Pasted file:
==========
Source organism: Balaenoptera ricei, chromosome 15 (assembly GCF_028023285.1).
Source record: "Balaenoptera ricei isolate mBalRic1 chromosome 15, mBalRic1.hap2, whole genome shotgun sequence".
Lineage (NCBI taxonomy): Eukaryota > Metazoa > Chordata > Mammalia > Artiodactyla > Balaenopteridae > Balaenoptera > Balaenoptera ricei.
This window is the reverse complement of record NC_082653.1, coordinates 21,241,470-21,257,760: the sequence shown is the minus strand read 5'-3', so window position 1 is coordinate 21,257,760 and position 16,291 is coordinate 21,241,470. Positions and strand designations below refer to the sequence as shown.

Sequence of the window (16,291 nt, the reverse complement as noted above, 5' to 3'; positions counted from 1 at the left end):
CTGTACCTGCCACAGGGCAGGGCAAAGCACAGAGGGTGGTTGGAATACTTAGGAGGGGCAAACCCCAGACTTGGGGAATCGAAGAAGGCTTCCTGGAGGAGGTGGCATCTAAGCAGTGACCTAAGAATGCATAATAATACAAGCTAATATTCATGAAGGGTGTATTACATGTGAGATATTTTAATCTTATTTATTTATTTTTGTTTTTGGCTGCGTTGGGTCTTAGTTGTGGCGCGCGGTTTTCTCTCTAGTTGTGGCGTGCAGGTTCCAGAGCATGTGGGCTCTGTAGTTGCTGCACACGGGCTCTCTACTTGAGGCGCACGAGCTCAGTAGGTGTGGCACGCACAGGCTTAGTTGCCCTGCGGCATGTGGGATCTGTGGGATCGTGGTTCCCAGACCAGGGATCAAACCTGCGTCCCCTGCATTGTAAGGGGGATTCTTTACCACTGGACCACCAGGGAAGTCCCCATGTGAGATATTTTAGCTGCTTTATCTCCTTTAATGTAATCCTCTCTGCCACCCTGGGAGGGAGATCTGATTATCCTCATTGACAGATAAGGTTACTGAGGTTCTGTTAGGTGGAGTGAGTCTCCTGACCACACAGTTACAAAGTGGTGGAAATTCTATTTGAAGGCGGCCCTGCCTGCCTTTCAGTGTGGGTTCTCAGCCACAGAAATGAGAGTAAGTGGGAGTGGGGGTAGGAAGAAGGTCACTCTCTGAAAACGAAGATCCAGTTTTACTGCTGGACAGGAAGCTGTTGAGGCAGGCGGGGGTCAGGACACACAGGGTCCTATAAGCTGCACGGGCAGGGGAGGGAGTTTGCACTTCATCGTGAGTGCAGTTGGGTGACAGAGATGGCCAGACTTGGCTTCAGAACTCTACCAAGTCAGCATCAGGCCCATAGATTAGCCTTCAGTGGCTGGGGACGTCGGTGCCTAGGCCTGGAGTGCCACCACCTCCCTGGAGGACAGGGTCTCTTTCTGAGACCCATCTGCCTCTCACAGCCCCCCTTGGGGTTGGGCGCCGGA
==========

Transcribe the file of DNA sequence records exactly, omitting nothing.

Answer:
Source organism: Balaenoptera ricei, chromosome 15 (assembly GCF_028023285.1).
Source record: "Balaenoptera ricei isolate mBalRic1 chromosome 15, mBalRic1.hap2, whole genome shotgun sequence".
Lineage (NCBI taxonomy): Eukaryota > Metazoa > Chordata > Mammalia > Artiodactyla > Balaenopteridae > Balaenoptera > Balaenoptera ricei.
This window is the reverse complement of record NC_082653.1, coordinates 21,241,470-21,257,760: the sequence shown is the minus strand read 5'-3', so window position 1 is coordinate 21,257,760 and position 16,291 is coordinate 21,241,470. Positions and strand designations below refer to the sequence as shown.

Sequence of the window (16,291 nt, the reverse complement as noted above, 5' to 3'; positions counted from 1 at the left end):
CTGTACCTGCCACAGGGCAGGGCAAAGCACAGAGGGTGGTTGGAATACTTAGGAGGGGCAAACCCCAGACTTGGGGAATCGAAGAAGGCTTCCTGGAGGAGGTGGCATCTAAGCAGTGACCTAAGAATGCATAATAATACAAGCTAATATTCATGAAGGGTGTATTACATGTGAGATATTTTAATCTTATTTATTTATTTTTGTTTTTGGCTGCGTTGGGTCTTAGTTGTGGCGCGCGGTTTTCTCTCTAGTTGTGGCGTGCAGGTTCCAGAGCATGTGGGCTCTGTAGTTGCTGCACACGGGCTCTCTACTTGAGGCGCACGAGCTCAGTAGGTGTGGCACGCACAGGCTTAGTTGCCCTGCGGCATGTGGGATCTGTGGGATCGTGGTTCCCAGACCAGGGATCAAACCTGCGTCCCCTGCATTGTAAGGGGGATTCTTTACCACTGGACCACCAGGGAAGTCCCCATGTGAGATATTTTAGCTGCTTTATCTCCTTTAATGTAATCCTCTCTGCCACCCTGGGAGGGAGATCTGATTATCCTCATTGACAGATAAGGTTACTGAGGTTCTGTTAGGTGGAGTGAGTCTCCTGACCACACAGTTACAAAGTGGTGGAAATTCTATTTGAAGGCGGCCCTGCCTGCCTTTCAGTGTGGGTTCTCAGCCACAGAAATGAGAGTAAGTGGGAGTGGGGGTAGGAAGAAGGTCACTCTCTGAAAACGAAGATCCAGTTTTACTGCTGGACAGGAAGCTGTTGAGGCAGGCGGGGGTCAGGACACACAGGGTCCTATAAGCTGCACGGGCAGGGGAGGGAGTTTGCACTTCATCGTGAGTGCAGTTGGGTGACAGAGATGGCCAGACTTGGCTTCAGAACTCTACCAAGTCAGCATCAGGCCCATAGATTAGCCTTCAGTGGCTGGGGACGTCGGTGCCTAGGCCTGGAGTGCCACCACCTCCCTGGAGGACAGGGTCTCTTTCTGAGACCCATCTGCCTCTCACAGCCCCCCTTGGGGTTGGGCGCCGGA